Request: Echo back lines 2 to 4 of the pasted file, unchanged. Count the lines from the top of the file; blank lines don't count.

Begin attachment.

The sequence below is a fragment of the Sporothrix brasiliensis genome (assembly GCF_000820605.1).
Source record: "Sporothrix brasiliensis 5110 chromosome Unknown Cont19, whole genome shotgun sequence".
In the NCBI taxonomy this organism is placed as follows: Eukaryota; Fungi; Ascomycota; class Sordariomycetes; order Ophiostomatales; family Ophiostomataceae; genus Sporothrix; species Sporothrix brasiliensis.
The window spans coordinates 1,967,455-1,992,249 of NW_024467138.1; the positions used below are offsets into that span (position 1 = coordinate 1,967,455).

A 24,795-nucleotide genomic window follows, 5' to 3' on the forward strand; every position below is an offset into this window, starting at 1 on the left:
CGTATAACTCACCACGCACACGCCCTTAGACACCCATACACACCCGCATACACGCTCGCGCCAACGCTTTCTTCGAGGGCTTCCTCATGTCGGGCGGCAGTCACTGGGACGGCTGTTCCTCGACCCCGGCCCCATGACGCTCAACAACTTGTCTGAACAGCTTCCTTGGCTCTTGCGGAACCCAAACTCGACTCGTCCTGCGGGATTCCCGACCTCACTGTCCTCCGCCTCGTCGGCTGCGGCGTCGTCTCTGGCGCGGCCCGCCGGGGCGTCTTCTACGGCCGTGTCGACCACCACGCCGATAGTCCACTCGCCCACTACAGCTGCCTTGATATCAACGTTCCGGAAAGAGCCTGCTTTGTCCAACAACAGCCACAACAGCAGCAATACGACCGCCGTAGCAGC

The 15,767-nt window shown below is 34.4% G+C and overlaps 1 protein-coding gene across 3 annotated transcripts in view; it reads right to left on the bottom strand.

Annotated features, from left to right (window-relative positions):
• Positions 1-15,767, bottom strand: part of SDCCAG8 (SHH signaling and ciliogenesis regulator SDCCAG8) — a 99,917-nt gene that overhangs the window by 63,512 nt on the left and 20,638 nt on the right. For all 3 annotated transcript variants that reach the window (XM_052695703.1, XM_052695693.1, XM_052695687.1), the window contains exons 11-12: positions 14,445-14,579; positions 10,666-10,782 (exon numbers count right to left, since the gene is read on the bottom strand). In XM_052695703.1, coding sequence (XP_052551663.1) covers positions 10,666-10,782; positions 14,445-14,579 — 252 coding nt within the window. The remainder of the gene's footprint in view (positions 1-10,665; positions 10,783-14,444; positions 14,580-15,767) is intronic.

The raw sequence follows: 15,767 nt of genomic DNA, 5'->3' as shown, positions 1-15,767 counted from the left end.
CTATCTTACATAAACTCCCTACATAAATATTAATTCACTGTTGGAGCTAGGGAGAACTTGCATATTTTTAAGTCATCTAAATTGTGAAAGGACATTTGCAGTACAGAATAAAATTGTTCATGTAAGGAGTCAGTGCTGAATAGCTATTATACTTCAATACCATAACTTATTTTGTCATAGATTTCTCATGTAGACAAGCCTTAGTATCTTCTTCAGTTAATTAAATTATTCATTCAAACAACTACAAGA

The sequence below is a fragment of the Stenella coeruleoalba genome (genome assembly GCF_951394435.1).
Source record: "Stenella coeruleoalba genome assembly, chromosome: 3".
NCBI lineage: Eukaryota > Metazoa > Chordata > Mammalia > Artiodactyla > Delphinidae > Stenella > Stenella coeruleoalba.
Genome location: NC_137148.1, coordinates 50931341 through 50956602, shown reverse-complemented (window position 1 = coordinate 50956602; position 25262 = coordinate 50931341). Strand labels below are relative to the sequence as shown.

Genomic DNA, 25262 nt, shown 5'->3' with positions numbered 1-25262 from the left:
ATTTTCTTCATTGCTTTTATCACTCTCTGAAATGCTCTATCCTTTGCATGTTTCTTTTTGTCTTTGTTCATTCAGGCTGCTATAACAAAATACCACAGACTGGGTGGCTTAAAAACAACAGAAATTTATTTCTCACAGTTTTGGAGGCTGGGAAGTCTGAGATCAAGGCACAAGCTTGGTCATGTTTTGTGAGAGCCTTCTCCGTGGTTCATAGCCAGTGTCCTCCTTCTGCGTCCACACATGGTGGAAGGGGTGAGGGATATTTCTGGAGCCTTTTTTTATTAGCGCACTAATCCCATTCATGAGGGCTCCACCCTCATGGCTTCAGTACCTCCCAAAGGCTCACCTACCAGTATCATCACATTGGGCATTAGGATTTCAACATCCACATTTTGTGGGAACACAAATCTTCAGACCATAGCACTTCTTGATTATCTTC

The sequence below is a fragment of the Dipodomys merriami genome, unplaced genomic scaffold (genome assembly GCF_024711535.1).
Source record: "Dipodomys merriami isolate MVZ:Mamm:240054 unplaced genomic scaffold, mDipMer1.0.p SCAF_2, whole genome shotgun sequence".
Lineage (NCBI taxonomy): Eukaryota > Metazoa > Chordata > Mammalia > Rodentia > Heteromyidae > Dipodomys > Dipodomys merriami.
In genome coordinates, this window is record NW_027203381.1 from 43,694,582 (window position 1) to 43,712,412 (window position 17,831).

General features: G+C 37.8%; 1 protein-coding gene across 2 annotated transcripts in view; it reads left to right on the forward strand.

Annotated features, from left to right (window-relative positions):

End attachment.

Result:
Source record: "Sporothrix brasiliensis 5110 chromosome Unknown Cont19, whole genome shotgun sequence".
In the NCBI taxonomy this organism is placed as follows: Eukaryota; Fungi; Ascomycota; class Sordariomycetes; order Ophiostomatales; family Ophiostomataceae; genus Sporothrix; species Sporothrix brasiliensis.
The window spans coordinates 1,967,455-1,992,249 of NW_024467138.1; the positions used below are offsets into that span (position 1 = coordinate 1,967,455).